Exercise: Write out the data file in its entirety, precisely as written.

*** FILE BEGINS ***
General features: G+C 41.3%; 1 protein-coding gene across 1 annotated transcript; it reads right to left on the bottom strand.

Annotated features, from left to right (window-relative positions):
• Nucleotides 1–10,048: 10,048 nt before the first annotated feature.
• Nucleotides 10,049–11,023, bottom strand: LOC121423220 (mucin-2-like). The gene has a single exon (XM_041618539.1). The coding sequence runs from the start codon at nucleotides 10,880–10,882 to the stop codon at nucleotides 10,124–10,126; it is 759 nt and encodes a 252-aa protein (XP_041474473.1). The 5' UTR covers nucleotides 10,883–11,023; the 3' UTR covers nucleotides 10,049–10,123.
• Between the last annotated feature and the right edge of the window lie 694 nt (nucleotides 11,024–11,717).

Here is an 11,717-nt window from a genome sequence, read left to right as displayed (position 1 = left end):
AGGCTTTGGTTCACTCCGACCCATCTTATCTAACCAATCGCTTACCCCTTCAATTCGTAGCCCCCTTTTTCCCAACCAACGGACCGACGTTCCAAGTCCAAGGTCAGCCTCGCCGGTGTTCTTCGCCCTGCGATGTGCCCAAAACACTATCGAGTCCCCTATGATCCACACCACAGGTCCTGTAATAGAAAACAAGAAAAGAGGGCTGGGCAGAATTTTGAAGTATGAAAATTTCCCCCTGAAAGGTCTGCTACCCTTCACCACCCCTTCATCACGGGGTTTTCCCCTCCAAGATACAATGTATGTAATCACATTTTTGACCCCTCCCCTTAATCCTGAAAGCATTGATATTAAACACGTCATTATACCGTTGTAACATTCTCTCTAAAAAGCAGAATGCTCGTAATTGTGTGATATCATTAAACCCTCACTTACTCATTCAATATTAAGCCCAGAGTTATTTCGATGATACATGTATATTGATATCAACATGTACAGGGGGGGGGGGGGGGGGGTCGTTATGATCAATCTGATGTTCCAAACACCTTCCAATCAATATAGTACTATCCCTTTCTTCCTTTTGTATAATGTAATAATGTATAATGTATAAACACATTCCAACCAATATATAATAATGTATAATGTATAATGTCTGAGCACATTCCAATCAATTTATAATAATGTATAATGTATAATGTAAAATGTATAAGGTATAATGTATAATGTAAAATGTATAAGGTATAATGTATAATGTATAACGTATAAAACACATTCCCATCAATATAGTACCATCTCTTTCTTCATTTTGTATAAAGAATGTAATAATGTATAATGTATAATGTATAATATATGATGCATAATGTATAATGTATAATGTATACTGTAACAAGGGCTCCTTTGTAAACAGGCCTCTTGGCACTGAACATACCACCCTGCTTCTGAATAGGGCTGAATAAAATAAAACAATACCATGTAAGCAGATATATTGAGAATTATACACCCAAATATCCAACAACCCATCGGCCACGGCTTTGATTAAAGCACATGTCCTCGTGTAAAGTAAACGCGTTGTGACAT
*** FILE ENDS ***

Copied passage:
General features: G+C 41.3%; 1 protein-coding gene across 1 annotated transcript; it reads right to left on the bottom strand.

Annotated features, from left to right (window-relative positions):
• Nucleotides 1–10,048: 10,048 nt before the first annotated feature.
• Nucleotides 10,049–11,023, bottom strand: LOC121423220 (mucin-2-like). The gene has a single exon (XM_041618539.1). The coding sequence runs from the start codon at nucleotides 10,880–10,882 to the stop codon at nucleotides 10,124–10,126; it is 759 nt and encodes a 252-aa protein (XP_041474473.1). The 5' UTR covers nucleotides 10,883–11,023; the 3' UTR covers nucleotides 10,049–10,123.
• Between the last annotated feature and the right edge of the window lie 694 nt (nucleotides 11,024–11,717).

Here is an 11,717-nt window from a genome sequence, read left to right as displayed (position 1 = left end):
AGGCTTTGGTTCACTCCGACCCATCTTATCTAACCAATCGCTTACCCCTTCAATTCGTAGCCCCCTTTTTCCCAACCAACGGACCGACGTTCCAAGTCCAAGGTCAGCCTCGCCGGTGTTCTTCGCCCTGCGATGTGCCCAAAACACTATCGAGTCCCCTATGATCCACACCACAGGTCCTGTAATAGAAAACAAGAAAAGAGGGCTGGGCAGAATTTTGAAGTATGAAAATTTCCCCCTGAAAGGTCTGCTACCCTTCACCACCCCTTCATCACGGGGTTTTCCCCTCCAAGATACAATGTATGTAATCACATTTTTGACCCCTCCCCTTAATCCTGAAAGCATTGATATTAAACACGTCATTATACCGTTGTAACATTCTCTCTAAAAAGCAGAATGCTCGTAATTGTGTGATATCATTAAACCCTCACTTACTCATTCAATATTAAGCCCAGAGTTATTTCGATGATACATGTATATTGATATCAACATGTACAGGGGGGGGGGGGGGGGGGTCGTTATGATCAATCTGATGTTCCAAACACCTTCCAATCAATATAGTACTATCCCTTTCTTCCTTTTGTATAATGTAATAATGTATAATGTATAAACACATTCCAACCAATATATAATAATGTATAATGTATAATGTCTGAGCACATTCCAATCAATTTATAATAATGTATAATGTATAATGTAAAATGTATAAGGTATAATGTATAATGTAAAATGTATAAGGTATAATGTATAATGTATAACGTATAAAACACATTCCCATCAATATAGTACCATCTCTTTCTTCATTTTGTATAAAGAATGTAATAATGTATAATGTATAATGTATAATATATGATGCATAATGTATAATGTATAATGTATACTGTAACAAGGGCTCCTTTGTAAACAGGCCTCTTGGCACTGAACATACCACCCTGCTTCTGAATAGGGCTGAATAAAATAAAACAATACCATGTAAGCAGATATATTGAGAATTATACACCCAAATATCCAACAACCCATCGGCCACGGCTTTGATTAAAGCACATGTCCTCGTGTAAAGTAAACGCGTTGTGACAT